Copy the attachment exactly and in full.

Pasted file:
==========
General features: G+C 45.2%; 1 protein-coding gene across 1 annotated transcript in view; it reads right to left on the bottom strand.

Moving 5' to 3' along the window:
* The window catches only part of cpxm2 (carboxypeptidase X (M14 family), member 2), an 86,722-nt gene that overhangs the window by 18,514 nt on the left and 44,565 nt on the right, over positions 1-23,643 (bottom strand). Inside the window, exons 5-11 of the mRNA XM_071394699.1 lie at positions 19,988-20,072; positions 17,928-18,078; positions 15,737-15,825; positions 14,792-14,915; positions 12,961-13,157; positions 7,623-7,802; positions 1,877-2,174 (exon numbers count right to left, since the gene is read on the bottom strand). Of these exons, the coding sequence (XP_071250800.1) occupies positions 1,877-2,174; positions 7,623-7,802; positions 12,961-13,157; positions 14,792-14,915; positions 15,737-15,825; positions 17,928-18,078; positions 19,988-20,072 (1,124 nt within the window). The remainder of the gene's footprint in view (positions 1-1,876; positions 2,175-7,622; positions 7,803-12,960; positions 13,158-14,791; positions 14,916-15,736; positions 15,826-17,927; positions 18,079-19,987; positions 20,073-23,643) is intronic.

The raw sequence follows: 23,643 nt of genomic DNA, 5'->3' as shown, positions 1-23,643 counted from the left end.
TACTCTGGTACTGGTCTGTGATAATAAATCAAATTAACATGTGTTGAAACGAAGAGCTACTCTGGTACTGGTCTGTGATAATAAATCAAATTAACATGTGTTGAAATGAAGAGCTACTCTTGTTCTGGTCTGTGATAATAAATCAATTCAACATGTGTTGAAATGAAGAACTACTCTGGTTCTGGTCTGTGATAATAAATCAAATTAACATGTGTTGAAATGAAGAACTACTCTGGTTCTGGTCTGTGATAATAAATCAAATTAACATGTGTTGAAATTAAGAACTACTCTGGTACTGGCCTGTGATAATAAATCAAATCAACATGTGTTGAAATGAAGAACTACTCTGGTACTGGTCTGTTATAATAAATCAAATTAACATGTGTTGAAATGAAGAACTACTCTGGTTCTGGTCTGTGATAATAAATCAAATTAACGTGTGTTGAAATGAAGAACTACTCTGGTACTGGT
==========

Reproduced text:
General features: G+C 45.2%; 1 protein-coding gene across 1 annotated transcript in view; it reads right to left on the bottom strand.

Moving 5' to 3' along the window:
* The window catches only part of cpxm2 (carboxypeptidase X (M14 family), member 2), an 86,722-nt gene that overhangs the window by 18,514 nt on the left and 44,565 nt on the right, over positions 1-23,643 (bottom strand). Inside the window, exons 5-11 of the mRNA XM_071394699.1 lie at positions 19,988-20,072; positions 17,928-18,078; positions 15,737-15,825; positions 14,792-14,915; positions 12,961-13,157; positions 7,623-7,802; positions 1,877-2,174 (exon numbers count right to left, since the gene is read on the bottom strand). Of these exons, the coding sequence (XP_071250800.1) occupies positions 1,877-2,174; positions 7,623-7,802; positions 12,961-13,157; positions 14,792-14,915; positions 15,737-15,825; positions 17,928-18,078; positions 19,988-20,072 (1,124 nt within the window). The remainder of the gene's footprint in view (positions 1-1,876; positions 2,175-7,622; positions 7,803-12,960; positions 13,158-14,791; positions 14,916-15,736; positions 15,826-17,927; positions 18,079-19,987; positions 20,073-23,643) is intronic.

The raw sequence follows: 23,643 nt of genomic DNA, 5'->3' as shown, positions 1-23,643 counted from the left end.
TACTCTGGTACTGGTCTGTGATAATAAATCAAATTAACATGTGTTGAAACGAAGAGCTACTCTGGTACTGGTCTGTGATAATAAATCAAATTAACATGTGTTGAAATGAAGAGCTACTCTTGTTCTGGTCTGTGATAATAAATCAATTCAACATGTGTTGAAATGAAGAACTACTCTGGTTCTGGTCTGTGATAATAAATCAAATTAACATGTGTTGAAATGAAGAACTACTCTGGTTCTGGTCTGTGATAATAAATCAAATTAACATGTGTTGAAATTAAGAACTACTCTGGTACTGGCCTGTGATAATAAATCAAATCAACATGTGTTGAAATGAAGAACTACTCTGGTACTGGTCTGTTATAATAAATCAAATTAACATGTGTTGAAATGAAGAACTACTCTGGTTCTGGTCTGTGATAATAAATCAAATTAACGTGTGTTGAAATGAAGAACTACTCTGGTACTGGT